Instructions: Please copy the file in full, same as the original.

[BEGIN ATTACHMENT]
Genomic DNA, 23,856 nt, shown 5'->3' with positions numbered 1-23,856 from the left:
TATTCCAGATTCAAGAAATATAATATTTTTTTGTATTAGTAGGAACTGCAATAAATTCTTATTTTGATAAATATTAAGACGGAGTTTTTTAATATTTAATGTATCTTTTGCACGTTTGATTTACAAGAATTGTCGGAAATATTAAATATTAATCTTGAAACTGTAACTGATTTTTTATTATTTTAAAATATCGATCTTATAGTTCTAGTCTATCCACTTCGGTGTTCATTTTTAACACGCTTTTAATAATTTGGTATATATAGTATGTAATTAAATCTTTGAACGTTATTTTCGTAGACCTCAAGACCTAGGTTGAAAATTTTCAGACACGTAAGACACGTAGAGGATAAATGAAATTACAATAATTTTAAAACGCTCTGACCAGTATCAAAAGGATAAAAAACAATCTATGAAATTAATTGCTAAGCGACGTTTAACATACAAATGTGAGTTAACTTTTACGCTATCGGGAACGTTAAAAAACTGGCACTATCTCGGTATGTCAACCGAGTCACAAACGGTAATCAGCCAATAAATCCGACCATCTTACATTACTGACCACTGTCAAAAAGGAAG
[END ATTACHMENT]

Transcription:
Genomic DNA, 23,856 nt, shown 5'->3' with positions numbered 1-23,856 from the left:
TATTCCAGATTCAAGAAATATAATATTTTTTTGTATTAGTAGGAACTGCAATAAATTCTTATTTTGATAAATATTAAGACGGAGTTTTTTAATATTTAATGTATCTTTTGCACGTTTGATTTACAAGAATTGTCGGAAATATTAAATATTAATCTTGAAACTGTAACTGATTTTTTATTATTTTAAAATATCGATCTTATAGTTCTAGTCTATCCACTTCGGTGTTCATTTTTAACACGCTTTTAATAATTTGGTATATATAGTATGTAATTAAATCTTTGAACGTTATTTTCGTAGACCTCAAGACCTAGGTTGAAAATTTTCAGACACGTAAGACACGTAGAGGATAAATGAAATTACAATAATTTTAAAACGCTCTGACCAGTATCAAAAGGATAAAAAACAATCTATGAAATTAATTGCTAAGCGACGTTTAACATACAAATGTGAGTTAACTTTTACGCTATCGGGAACGTTAAAAAACTGGCACTATCTCGGTATGTCAACCGAGTCACAAACGGTAATCAGCCAATAAATCCGACCATCTTACATTACTGACCACTGTCAAAAAGGAAG